sense and sensibility

This witty adaptation of Jane Austen’s novel won Emma Thompson, who also stars in the film, a screenwriting Oscar®. The story of two sisters with meager dowrys who balance love, romance, and propriety in the English countryside. Thompson and Kate Winslet are perfect foils as sense and sensibility, and since it’s Austen, there are misunderstandings, humor, seeming tragedy, all wrapped up with a happy ending. Ang Lee directs. [uk/us, 1995

hideous kinky

Kate Winslet, in an obvious attempt to leave behind stuffy period dramas, stars as a 70′s hippy traipsing through Morocco, with two small daughters in tow. Her search for enlightenment and freedom takes on such rigid proportions that it’s as confining as the middle-class life she escaped in England. With one daughter pleading to go home, Winslet’s becomes even more determined in her quest to reach enlightenment. The inevitable crisis, although distressing, has a happy ending–a refreshing surprise for those of us accustomed to wayward women being punished in Hollywood films. [uk, 1998]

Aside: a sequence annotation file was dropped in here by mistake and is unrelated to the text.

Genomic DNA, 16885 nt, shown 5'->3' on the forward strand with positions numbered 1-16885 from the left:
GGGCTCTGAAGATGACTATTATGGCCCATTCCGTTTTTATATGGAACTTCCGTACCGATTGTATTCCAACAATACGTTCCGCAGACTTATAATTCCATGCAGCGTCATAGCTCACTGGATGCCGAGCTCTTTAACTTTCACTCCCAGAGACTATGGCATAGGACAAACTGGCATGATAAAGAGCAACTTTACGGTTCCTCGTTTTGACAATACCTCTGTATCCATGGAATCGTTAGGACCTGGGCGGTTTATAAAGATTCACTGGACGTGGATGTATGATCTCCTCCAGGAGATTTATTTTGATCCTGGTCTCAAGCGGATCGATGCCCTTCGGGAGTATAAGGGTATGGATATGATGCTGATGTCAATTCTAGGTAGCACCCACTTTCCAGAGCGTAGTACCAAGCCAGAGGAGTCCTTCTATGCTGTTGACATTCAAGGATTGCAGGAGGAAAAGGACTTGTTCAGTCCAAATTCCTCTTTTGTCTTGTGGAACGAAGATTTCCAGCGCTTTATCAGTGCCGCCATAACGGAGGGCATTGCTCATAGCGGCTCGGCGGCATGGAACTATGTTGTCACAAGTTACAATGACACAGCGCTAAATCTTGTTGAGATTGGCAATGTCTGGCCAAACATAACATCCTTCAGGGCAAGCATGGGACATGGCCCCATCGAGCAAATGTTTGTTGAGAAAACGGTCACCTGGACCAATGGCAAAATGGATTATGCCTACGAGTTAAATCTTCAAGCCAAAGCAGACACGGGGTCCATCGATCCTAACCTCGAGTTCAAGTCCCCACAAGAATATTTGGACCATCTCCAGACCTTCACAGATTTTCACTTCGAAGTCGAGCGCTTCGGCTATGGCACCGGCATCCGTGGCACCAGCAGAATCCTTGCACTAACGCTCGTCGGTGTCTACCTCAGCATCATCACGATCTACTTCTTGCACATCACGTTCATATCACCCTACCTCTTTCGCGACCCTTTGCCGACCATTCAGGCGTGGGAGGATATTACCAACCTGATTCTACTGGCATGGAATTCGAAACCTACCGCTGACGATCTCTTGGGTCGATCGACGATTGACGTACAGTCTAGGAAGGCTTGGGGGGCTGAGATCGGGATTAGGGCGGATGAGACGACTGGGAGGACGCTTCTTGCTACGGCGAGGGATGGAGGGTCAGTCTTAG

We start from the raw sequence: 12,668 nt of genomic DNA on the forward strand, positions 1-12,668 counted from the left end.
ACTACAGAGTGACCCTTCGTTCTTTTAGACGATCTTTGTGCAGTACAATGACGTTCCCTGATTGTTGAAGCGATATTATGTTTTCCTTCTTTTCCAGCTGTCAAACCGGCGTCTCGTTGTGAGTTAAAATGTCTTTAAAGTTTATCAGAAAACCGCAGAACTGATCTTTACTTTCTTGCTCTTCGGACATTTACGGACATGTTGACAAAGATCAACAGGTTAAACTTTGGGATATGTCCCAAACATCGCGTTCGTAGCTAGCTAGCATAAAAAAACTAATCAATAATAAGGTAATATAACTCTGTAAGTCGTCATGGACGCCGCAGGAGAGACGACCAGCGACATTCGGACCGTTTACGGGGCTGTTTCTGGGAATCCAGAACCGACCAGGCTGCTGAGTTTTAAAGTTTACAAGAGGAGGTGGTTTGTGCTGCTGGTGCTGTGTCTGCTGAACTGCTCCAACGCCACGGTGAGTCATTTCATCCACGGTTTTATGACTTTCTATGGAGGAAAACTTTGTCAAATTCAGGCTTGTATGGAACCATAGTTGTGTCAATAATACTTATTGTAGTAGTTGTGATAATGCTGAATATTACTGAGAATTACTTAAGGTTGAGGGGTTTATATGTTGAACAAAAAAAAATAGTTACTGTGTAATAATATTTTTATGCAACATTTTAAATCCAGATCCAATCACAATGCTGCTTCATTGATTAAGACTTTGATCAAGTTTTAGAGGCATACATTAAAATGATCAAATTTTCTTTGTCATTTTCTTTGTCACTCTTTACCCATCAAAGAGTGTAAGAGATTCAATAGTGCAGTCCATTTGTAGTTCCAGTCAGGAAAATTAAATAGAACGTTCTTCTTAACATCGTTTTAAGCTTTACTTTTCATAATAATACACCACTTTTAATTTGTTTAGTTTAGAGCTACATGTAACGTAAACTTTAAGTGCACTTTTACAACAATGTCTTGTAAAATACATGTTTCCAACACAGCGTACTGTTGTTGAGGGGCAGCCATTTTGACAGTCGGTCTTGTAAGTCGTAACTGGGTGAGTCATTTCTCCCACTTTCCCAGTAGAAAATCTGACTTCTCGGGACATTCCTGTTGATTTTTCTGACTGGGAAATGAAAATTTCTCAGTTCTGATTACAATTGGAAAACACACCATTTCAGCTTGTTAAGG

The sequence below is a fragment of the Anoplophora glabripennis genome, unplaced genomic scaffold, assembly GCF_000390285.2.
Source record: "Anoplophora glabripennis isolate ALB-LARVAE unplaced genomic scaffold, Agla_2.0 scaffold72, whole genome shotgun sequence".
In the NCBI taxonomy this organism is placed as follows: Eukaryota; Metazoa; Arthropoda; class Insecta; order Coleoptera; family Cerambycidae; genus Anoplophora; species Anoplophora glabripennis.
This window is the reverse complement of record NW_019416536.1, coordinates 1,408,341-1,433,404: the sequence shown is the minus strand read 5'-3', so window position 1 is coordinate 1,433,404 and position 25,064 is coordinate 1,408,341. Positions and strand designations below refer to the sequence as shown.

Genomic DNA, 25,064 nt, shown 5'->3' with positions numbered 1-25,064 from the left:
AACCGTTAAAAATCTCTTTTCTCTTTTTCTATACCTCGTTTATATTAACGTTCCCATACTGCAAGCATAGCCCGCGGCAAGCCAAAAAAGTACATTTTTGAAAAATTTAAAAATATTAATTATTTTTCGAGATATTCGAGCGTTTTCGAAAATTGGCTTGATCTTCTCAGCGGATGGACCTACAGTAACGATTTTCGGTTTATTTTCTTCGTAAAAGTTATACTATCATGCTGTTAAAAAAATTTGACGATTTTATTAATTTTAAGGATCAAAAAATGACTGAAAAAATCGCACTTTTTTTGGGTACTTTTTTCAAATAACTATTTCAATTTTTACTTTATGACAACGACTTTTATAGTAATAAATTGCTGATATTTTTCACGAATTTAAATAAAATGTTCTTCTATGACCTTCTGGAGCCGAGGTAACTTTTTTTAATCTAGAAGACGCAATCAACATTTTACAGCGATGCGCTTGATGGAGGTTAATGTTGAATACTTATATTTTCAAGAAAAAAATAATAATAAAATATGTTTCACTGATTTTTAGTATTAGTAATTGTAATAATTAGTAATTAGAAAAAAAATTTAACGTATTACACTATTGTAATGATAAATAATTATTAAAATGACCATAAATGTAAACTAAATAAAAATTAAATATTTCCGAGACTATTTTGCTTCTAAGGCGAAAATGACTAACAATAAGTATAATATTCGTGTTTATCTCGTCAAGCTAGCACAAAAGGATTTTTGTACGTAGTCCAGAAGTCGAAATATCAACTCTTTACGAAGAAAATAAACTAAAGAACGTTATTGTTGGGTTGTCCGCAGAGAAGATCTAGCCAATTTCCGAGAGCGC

Although at surface this is the tragic story of a stunning mind lost to the debilitation of Alzheimer’s disease, it is truly a meditation on love, commitment, and the inevitable truth that we all will grow old, ugly, and dependent. Three Oscar-nominated performances are turned in by Dame Judi Dench, Kate Winslet, and Jim Broadbent, in this love-letter to great British writer Iris Murdoch. The interplay between the fire of the young Iris, played by Winslet, and the wisdom but then incoherence of the aging Iris, played by Dench, is especially well conceived. [uk, 2001]